This afternoon I sent a letter to the editor of The Hockey News in response to this article by Ryan Kennedy, in which he advocates for “frontier justice” in light of the recent Milan Lucic hit on Ryan Miller – a topic recently discussed by courtneyszto here on Hockey in Society. The full text of the letter is reproduced below:
I am writing in response to Ryan Kennedy’s article “Advocating for Frontier Justice”, posted on The Hockey News website on November 16. The letter left me dumbfounded, as it advocated for bully tactics that have proven time and time again to be extremely damaging to hockey players and to contribute to a broader culture of violence in the sport. I would like to think that Mr. Kennedy was writing satirically, but his passion for retaliatory violence seems genuine and last time I checked he is a writer for The Hockey News, not The Onion.
Mr. Kennedy essentially yearns for a return to the mythologized glory days where players policed themselves by an unwritten honour code, in which actions that transgressed “the Code” were punished by further retaliatory violence. This is a tired argument that Canadians, at least, have had verbally beaten into them through Don Cherry’s weekly trips to his Coach’s Corner bully pulpit. It is an argument that not only charts very dubious ethical ground, but one that also romanticizes the past at the expense of critically assessing the social and health impacts of self-policed hockey. Do we really want more Dino Ciccarelli stick attacks? Or Broad Street Bullies gang attacks that beat opponents into submission? Or, for a more contemporary example, more Todd Bertuzzi revenge hits? Because those actions are the logical extension of what Mr. Kennedy proposes.
Mr. Kennedy even happily admits that innocent victims – those who have done nothing to violate “the Code” but who happen to be on the same team as someone who has – should be targets for retaliation in this grand system of self-policed and “honourable” hockey. As Mr. Kennedy so eloquently and bloodthirstily puts it, “If . . . your goaltender just got steamrolled, but you can’t get at the perp, why not just beat the crap out of the guy nearest to you?” I cannot begin to tell you how pleasing it is to hear such humane and rational arguments coming from one of the most influential hockey publications in the world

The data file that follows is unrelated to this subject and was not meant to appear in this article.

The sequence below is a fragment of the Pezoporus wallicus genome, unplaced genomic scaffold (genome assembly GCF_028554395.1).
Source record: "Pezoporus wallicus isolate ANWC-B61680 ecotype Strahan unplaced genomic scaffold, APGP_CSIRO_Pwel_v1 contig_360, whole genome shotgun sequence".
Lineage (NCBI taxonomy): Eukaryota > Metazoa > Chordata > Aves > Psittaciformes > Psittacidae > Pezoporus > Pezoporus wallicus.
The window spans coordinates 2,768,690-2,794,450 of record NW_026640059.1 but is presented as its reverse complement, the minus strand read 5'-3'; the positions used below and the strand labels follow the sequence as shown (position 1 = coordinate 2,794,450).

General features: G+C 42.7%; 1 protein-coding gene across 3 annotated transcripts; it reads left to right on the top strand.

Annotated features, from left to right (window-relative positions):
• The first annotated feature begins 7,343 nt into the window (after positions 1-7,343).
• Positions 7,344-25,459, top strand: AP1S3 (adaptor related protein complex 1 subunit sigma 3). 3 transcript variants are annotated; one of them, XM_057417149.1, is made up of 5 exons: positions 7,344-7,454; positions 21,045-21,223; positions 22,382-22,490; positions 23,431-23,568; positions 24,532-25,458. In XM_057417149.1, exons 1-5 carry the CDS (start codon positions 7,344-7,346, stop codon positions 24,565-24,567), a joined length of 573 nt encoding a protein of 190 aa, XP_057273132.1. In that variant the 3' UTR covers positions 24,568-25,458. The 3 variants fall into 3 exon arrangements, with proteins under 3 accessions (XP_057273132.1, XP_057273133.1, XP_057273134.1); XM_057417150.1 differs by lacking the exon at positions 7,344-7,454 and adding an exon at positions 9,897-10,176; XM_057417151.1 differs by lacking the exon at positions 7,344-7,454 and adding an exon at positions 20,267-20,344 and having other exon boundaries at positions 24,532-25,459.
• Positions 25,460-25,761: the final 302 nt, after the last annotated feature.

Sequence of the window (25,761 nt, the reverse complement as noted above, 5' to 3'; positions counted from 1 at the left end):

I have a number of other issues with Mr. Kennedy’s suggestions, but I will focus here on just two. Firstly, Mr. Kennedy seems to glorify a world in which physical dominance equals success, in which the weak can and should be bullied, and in which manly men fight, literally, to climb to the top of this Darwinian heap. If such is the worldview of Mr. Kennedy, or The Hockey News, then that is a sad social vision indeed. While one can argue that “it’s just hockey” and therefore has no broader implications, such an argument ignores the complex ways in which sport and society interact and influence each other. It also forgets the exponentially higher number of hockey players who do not make the NHL compared with those who do – and leaves unanswered the questions about what happens to the kings of the minor or junior hockey jungles when their hockey careers are cut short. Are the lessons these young men are learning in such a physically brutal environment – that strength is superiority, that violence is an acceptable solution to problems, that stereotypically masculine codes of behaviour are clearly better than the alternatives offered by women or “unmanly” men – really the social attitudes with which our athletic youth should be entering adulthood?
Secondly, Mr. Kennedy seems entirely happy to have the NHL take a regulatory step back from the game and let the players police themselves. He states that “you may balk at frontier justice, but it’s still justice – and that’s always better than law.” Does that mean that law precludes justice? Can’t we have both? Rather than criticizing Buffalo Sabres players for not attacking Milan Lucic (or his linemates who had nothing to do with running Ryan Miller) because this would have been a form of “justice” in light of the NHL’s decision not to punish Lucic, why not criticize the league itself for being too toothless to enforce its own rules and to create safe conditions for its players to work in? Should we accept an NHL that is too cowardly to take violence seriously and that is happy to pass the buck for justice to the players? Or should we call for the league to take firmer action, to enforce the rules of the game, and to protect players’ health and livelihoods? To me, the latter option is the obvious choice. Otherwise, we may as well throw out the rulebook, tell the refs to stand back, and let the bloodbath begin.
In conclusion, I take very serious issue with Mr. Kennedy’s casual acceptance of violence in hockey and his suggestion that players enforce the rules of the game by the warped standards of “the Code”. I also feel that The Hockey News should make a strong effort to present alternative visions to the damaging views espoused by Mr. Kennedy, and to seriously consider the consequences that would arise from an implementation of his ideal for the sport. I know Mr. Kennedy is but one voice amongst many in the hockey media – but I sincerely hope, for the good of the players and fans of the sport, that his views are in the minority.
[Phone number omitted]